In 2010, I published a prose-poem called “I Am Learner,” which was an attempt to distill the fundamentals of my philosophy of education into as few words as I could manage. At its core, “I Am Learner” tells us that the learner, even in the context of the classroom or the lecture hall–in a formal “taught” environment of any kind–will always in essence be a self-directed learner. Therefore, I would argue, even in an ostensibly teacher-led environment, the reality is that learners are not taught; they learn.
But even those who might wish to take issue with that philosophy–and I know there are many–will surely agree that we are now very much in the age of self-directed learning. Learning by and for yourself, whether that is carefully planned and executed learning or gloriously chaotic serendipitous learning, has never been easier than it is today. With information and content so freely available on a truly immense scale across the web; with a multiplicity of platforms and tools out there that we can use to access, manipulate, publish, and display information of all kinds; and with increasing access to authority, expertise, and knowledge from sources other than that of the teacher in front of the class or the book in our hand; the locus of control of learning has shifted irrevocably from teacher to learner
You would not know that, however, to look at so much of what goes on still in formal educational settings.
One group that ought to be embracing the shift wholeheartedly is, of course, the teaching profession itself. If the relationship of the learner to information and content has shifted, then so too, as I have argued in the past, has the relationship between teacher and learner. The best teachers have always known that teaching is so much more than mere information transfer and have shaped their pedagogy to reflect that reality. Nonetheless, in practice, most teaching today, I believe, is still predicated on a pedagogical model that simply no longer stands up to close attention, even for those who would not accept the core premise of “I Am Learner” in the first paragraph above.
That age-old draw for teachers of being the centre of attention, the fount of all wisdom, in the classroom or the lecture hall; the appeal of the performance aspects of teaching; the sense that they already know everything that the student needs to learn, and so all they need to do is to somehow transfer that knowledge to the learners–such components of the role continue to trump any real appreciation of a model of learning that is vastly more complex than that which reduces learning to the simple absorption of data delivered by the teacher and received by the student. Many teachers seem unwilling, or unable, to see themselves in anything other than the traditional role at the centre of instruction. In a similar vein, outside the classroom, those who administer and manage our education systems are too often not even aware that we are now in the age of self-directed learning; for too many education administrators, the concept of school and the structures built around that concept in practice are all still predicated on the reproduction and continuance of the traditional classroom relationship between teacher and student.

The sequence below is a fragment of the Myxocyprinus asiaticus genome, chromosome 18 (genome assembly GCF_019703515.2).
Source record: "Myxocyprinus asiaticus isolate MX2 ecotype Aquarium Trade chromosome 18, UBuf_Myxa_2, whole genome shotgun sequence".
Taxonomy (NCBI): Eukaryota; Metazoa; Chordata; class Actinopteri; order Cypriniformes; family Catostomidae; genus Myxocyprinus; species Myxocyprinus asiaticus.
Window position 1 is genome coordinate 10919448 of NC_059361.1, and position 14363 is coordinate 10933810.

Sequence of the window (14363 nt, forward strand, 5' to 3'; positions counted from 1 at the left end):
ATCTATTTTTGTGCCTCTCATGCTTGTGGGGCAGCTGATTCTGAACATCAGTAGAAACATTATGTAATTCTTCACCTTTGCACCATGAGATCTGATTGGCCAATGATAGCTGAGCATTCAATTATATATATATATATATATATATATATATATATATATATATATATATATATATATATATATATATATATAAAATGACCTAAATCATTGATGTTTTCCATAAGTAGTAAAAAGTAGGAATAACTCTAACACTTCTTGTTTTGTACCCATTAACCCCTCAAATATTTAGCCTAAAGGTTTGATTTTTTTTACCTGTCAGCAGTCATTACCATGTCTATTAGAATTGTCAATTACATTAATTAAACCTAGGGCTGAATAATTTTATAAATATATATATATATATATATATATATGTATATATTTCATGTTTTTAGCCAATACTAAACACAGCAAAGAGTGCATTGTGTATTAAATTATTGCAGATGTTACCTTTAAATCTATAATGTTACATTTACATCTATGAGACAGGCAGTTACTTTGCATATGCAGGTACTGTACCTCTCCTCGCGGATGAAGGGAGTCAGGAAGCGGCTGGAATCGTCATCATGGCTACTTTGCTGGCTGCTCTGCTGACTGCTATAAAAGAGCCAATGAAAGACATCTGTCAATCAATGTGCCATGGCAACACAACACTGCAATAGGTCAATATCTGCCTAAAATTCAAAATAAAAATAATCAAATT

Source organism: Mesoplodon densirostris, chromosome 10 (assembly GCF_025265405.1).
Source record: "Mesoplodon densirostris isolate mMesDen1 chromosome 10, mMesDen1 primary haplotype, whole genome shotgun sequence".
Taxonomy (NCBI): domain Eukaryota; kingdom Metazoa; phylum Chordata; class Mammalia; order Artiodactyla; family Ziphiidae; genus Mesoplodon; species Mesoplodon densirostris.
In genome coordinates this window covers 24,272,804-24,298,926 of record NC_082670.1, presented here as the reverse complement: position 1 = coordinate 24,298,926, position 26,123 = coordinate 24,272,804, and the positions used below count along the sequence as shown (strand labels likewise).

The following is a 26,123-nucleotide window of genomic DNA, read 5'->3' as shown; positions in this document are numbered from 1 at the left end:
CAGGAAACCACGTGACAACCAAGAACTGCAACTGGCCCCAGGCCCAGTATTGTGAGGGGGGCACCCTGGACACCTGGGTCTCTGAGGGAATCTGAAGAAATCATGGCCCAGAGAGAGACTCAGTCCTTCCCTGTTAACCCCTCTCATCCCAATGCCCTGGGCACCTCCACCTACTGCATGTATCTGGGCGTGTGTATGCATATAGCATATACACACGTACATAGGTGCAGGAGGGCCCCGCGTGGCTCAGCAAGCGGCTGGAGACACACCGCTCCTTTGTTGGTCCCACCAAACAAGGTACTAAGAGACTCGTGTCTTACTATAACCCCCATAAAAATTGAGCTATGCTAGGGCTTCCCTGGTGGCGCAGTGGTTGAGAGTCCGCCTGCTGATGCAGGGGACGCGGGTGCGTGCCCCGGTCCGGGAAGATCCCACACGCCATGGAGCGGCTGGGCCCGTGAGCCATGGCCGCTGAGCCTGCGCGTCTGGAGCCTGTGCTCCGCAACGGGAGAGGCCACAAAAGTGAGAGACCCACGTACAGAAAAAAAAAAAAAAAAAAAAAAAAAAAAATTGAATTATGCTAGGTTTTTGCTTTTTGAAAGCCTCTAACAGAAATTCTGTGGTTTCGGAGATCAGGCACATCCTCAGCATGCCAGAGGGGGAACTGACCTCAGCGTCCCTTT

One critical causal element in the persistence of such simplistic–and anachronistic–models of teaching and learning is to be found in the deep-rooted reality of the way that teachers are taught to teach, both in their preservice training and in much of what passes for professional development beyond initial training. For too long, teachers have been trained not to be able to do for themselves what, by any logic you care to use, they should be able to do better than anyone else: to teach themselves! How many times have we heard teachers say, “We are willing to change our practice, but you can’t expect us to do so without training”?
Teachers today, in this age of self-directed learning, need to take control of their own learning, their own professional development. They need to tell those who would, and who do, tell them what is best for them to take a hike! Only when teachers begin to learn for themselves–only when they begin to appreciate the wealth of learning opportunities that now exist, the abundance of information they can access and make sense of and use, and the cornucopia of means by which they can direct their own learning–will they begin to see that their own practice in the classroom also needs to change.
When that starts to happen on a large scale, then perhaps we will begin to see recognition in the formal educational settings that we are now in the age of self-directed learning!